414 State Loop 92
La Grange, TX 78945-5733
The monument marks the tomb of the men that died during the Dawson Massacre of September 1842 and the ill-fated Mier expedition of November 1842, also known as the “black bean” incident. Nearby citizens reinterred their remains here in a common tomb so that they can be honored for their sacrifice. The site is now marked by a 1936 Centennial monument.
In 1849, German immigrant Heinrich Ludwig Kreische purchased 172 acres of land including the Dawson/Mier tomb, now known as Monument Hill. Master stonemason Kreische built a three-story house for his family. In the 1860s, he utilized the spring water from the ravine below his house and started one of the first commercial breweries in Texas. Walk the ruins of this once bustling brewery and envision how Fayette County citizens would come and enjoy a pint of Kreische’s Bluff Beer while looking out towards the beautiful Texas landscape. The Kreische Brewery and home are listed in the National Register of Historic Places.
In 1849, master stonemason and German immigrant, Heinrich Kreische built his home and in the 1860s one of the first commercial breweries in Texas. Walk the ruins of this once bustling brewery and see how it remains a lasting example of prosperity by immigrants in Texas. The Kreische Brewery and home are listed in the National Register of Historic Places.
In celebration of Father’s Day, select THC state historic sites are offering free admission for all fathers. From homes and inns to battlegrounds and frontier forts, there’s something to capture a...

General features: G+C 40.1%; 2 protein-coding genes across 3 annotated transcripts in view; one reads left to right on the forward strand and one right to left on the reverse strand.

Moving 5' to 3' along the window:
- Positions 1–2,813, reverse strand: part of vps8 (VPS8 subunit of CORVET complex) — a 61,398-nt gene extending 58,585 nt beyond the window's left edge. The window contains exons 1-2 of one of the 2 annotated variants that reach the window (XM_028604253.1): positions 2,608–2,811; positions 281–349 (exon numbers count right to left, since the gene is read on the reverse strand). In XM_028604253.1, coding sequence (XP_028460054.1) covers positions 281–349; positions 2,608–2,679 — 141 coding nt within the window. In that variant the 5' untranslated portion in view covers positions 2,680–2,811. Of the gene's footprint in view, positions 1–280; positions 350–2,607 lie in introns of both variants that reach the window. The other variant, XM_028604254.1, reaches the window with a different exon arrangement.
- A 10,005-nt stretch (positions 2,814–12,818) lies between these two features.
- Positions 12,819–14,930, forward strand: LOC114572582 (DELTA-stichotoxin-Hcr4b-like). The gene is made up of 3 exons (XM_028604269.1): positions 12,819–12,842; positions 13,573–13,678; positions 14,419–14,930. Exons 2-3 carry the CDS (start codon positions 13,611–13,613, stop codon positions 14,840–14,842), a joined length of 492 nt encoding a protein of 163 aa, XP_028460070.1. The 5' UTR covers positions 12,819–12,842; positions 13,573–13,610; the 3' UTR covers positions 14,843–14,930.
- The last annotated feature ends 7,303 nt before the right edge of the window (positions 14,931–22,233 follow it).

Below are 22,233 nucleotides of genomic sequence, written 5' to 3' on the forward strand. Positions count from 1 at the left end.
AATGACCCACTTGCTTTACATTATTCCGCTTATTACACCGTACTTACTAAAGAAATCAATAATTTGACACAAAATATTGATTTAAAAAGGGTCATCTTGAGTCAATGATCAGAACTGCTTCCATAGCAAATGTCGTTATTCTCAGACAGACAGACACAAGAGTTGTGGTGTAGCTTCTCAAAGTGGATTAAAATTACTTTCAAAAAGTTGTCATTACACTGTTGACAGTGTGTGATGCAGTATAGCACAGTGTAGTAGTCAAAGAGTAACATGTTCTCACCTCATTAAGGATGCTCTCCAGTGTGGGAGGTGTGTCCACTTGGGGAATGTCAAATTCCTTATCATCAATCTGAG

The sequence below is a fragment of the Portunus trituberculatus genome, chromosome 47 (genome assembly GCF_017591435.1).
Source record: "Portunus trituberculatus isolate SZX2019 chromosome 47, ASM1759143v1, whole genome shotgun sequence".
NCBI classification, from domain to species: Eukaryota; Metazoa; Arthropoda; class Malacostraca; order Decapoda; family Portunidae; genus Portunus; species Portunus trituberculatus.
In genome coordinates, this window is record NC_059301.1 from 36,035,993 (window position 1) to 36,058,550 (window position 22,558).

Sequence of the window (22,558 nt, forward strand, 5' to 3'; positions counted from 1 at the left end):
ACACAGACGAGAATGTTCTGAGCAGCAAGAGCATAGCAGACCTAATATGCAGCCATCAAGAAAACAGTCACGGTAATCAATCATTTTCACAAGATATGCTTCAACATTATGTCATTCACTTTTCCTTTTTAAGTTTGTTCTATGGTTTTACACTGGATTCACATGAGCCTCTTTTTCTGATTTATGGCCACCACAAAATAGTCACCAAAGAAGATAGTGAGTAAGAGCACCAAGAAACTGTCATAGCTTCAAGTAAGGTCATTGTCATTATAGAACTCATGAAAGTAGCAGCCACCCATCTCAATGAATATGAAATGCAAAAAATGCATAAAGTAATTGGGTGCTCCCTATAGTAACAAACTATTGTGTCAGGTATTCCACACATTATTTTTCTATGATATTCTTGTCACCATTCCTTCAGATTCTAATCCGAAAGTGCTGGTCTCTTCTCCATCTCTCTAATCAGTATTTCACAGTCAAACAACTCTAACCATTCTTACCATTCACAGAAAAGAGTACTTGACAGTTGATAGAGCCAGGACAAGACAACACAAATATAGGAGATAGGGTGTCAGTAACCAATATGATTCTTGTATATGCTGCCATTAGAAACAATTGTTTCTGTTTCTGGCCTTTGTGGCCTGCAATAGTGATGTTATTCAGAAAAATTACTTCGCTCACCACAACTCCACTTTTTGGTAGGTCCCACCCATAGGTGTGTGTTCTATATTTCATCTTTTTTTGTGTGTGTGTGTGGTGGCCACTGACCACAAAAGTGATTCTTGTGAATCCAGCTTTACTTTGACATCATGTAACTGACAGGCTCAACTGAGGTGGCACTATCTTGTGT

From the Blog
By Gavin Miculka, Assistant Site Manager, Kreische Brewery and Monument Hill State Historic Sites
Texans captured after the Dawson Massacre and the Battle of Mier—including those that drew white beans—were eventually imprisoned in Castle San Carlos de Perote in the Mexican state of Veracruz. While a few managed to escape Perote Prison, most were not liberated until September 1844....
Activity contributed by Kreische Brewery and Monument Hill State Historic Sites
Proven to stand the test of time, a button spinner toy is a very old concept but still brings so much joy to all family members. The real beauty in this DIY game is in its simplicity. It only requires two items that are commonly found in most households and is very easy to make.
By Andy Rhodes, Managing Editor The Medallion, Photos by Patrick Hughey
Texas’ Republic-era past takes center stage with the Texas Historical Commission’s (THC) recent acquisition of nine state historic sites. The sites’ legislative transfer from the Texas Parks and Wildlife Department became official on September 1, 2019, increasing the...
Click on any image to view the photo gallery.